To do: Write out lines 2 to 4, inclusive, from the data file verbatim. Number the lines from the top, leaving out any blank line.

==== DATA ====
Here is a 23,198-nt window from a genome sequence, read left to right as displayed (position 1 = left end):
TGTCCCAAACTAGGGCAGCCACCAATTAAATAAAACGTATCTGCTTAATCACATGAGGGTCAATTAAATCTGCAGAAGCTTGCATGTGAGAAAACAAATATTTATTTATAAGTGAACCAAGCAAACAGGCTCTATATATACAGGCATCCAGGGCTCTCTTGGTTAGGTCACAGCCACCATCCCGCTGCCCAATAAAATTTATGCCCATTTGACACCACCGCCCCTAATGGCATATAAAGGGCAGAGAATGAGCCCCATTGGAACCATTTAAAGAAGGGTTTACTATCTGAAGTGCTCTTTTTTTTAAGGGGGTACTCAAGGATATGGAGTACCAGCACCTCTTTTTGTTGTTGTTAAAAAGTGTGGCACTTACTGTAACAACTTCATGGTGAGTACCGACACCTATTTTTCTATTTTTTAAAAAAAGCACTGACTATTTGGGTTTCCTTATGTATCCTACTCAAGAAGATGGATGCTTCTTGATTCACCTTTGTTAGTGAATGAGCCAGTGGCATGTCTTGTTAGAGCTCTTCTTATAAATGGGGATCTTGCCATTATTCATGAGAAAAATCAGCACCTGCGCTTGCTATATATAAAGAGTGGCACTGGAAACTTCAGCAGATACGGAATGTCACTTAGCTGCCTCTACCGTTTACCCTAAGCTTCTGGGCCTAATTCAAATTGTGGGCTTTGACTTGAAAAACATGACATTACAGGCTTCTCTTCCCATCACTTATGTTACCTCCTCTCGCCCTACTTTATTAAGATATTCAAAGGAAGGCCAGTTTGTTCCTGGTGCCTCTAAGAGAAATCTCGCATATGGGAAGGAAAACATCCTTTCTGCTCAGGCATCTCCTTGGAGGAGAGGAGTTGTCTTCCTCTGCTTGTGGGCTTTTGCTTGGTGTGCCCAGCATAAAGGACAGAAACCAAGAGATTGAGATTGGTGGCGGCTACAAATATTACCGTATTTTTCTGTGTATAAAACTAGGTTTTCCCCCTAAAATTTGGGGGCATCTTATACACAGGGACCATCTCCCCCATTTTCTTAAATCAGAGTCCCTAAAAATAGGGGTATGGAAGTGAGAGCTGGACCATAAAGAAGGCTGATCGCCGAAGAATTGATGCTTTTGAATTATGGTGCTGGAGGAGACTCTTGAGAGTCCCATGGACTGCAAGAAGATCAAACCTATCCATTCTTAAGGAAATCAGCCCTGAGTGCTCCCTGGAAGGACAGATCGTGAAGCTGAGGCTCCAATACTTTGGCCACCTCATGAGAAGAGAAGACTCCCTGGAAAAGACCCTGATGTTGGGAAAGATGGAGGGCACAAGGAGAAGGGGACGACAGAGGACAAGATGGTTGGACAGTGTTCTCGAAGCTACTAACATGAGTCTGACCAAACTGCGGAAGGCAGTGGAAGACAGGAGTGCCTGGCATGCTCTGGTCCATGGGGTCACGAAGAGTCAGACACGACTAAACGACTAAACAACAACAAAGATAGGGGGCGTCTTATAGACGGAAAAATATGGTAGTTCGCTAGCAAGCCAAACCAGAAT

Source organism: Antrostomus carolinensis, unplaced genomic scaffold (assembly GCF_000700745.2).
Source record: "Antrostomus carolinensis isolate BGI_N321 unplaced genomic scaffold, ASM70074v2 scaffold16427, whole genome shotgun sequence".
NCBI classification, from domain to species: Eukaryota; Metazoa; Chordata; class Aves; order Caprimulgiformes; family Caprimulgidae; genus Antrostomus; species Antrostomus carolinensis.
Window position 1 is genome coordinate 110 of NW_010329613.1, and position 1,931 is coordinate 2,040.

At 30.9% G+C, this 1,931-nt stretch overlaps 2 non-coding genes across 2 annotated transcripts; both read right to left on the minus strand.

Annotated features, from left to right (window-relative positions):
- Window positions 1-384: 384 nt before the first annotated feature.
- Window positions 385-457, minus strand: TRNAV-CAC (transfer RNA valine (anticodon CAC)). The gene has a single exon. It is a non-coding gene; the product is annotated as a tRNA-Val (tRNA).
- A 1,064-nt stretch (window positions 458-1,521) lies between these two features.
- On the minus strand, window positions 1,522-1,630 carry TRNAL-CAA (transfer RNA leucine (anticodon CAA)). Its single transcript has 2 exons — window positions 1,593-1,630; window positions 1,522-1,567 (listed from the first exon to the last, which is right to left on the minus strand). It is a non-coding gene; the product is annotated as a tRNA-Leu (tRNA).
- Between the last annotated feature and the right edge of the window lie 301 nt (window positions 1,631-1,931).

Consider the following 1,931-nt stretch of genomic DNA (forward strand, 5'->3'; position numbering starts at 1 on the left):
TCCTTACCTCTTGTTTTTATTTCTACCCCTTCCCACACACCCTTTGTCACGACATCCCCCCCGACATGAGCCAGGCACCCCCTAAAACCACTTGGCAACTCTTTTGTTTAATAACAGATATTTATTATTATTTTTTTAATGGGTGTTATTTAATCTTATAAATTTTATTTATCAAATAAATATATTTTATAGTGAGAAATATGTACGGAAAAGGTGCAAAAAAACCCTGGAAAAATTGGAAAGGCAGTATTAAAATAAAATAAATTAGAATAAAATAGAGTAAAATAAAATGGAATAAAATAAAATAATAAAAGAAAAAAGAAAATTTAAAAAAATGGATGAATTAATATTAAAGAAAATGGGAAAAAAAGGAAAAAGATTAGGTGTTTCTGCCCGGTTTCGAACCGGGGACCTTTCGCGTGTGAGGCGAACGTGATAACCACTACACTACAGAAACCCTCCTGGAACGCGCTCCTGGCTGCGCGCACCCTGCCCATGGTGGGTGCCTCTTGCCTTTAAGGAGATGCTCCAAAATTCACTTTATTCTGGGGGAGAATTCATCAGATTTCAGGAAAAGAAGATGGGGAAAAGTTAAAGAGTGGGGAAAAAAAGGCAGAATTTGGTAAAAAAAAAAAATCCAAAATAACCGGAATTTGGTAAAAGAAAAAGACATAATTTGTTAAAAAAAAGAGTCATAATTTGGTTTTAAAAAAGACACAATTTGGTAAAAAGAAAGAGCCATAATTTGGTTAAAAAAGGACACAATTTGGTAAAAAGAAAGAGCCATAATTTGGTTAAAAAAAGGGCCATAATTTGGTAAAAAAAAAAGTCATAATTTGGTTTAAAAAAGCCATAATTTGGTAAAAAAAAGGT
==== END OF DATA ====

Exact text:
TGTCCCAAACTAGGGCAGCCACCAATTAAATAAAACGTATCTGCTTAATCACATGAGGGTCAATTAAATCTGCAGAAGCTTGCATGTGAGAAAACAAATATTTATTTATAAGTGAACCAAGCAAACAGGCTCTATATATACAGGCATCCAGGGCTCTCTTGGTTAGGTCACAGCCACCATCCCGCTGCCCAATAAAATTTATGCCCATTTGACACCACCGCCCCTAATGGCATATAAAGGGCAGAGAATGAGCCCCATTGGAACCATTTAAAGAAGGGTTTACTATCTGAAGTGCTCTTTTTTTTAAGGGGGTACTCAAGGATATGGAGTACCAGCACCTCTTTTTGTTGTTGTTAAAAAGTGTGGCACTTACTGTAACAACTTCATGGTGAGTACCGACACCTATTTTTCTATTTTTTAAAAAAAGCACTGACTATTTGGGTTTCCTTATGTATCCTACTCAAGAAGATGGATGCTTCTTGATTCACCTTTGTTAGTGAATGAGCCAGTGGCATGTCTTGTTAGAGCTCTTCTTATAAATGGGGATCTTGCCATTATTCATGAGAAAAATCAGCACCTGCGCTTGCTATATATAAAGAGTGGCACTGGAAACTTCAGCAGATACGGAATGTCACTTAGCTGCCTCTACCGTTTACCCTAAGCTTCTGGGCCTAATTCAAATTGTGGGCTTTGACTTGAAAAACATGACATTACAGGCTTCTCTTCCCATCACTTATGTTACCTCCTCTCGCCCTACTTTATTAAGATATTCAAAGGAAGGCCAGTTTGTTCCTGGTGCCTCTAAGAGAAATCTCGCATATGGGAAGGAAAACATCCTTTCTGCTCAGGCATCTCCTTGGAGGAGAGGAGTTGTCTTCCTCTGCTTGTGGGCTTTTGCTTGGTGTGCCCAGCATAAAGGACAGAAACCAAGAGATTGAGATTGGTGGCGGCTACAAATATTACCGTATTTTTCTGTGTATAAAACTAGGTTTTCCCCCTAAAATTTGGGGGCATCTTATACACAGGGACCATCTCCCCCATTTTCTTAAATCAGAGTCCCTAAAAATAGGGGTATGGAAGTGAGAGCTGGACCATAAAGAAGGCTGATCGCCGAAGAATTGATGCTTTTGAATTATGGTGCTGGAGGAGACTCTTGAGAGTCCCATGGACTGCAAGAAGATCAAACCTATCCATTCTTAAGGAAATCAGCCCTGAGTGCTCCCTGGAAGGACAGATCGTGAAGCTGAGGCTCCAATACTTTGGCCACCTCATGAGAAGAGAAGACTCCCTGGAAAAGACCCTGATGTTGGGAAAGATGGAGGGCACAAGGAGAAGGGGACGACAGAGGACAAGATGGTTGGACAGTGTTCTCGAAGCTACTAACATGAGTCTGACCAAACTGCGGAAGGCAGTGGAAGACAGGAGTGCCTGGCATGCTCTGGTCCATGGGGTCACGAAGAGTCAGACACGACTAAACGACTAAACAACAACAAAGATAGGGGGCGTCTTATAGACGGAAAAATATGGTAGTTCGCTAGCAAGCCAAACCAGAAT

Source organism: Antrostomus carolinensis, unplaced genomic scaffold (assembly GCF_000700745.2).
Source record: "Antrostomus carolinensis isolate BGI_N321 unplaced genomic scaffold, ASM70074v2 scaffold16427, whole genome shotgun sequence".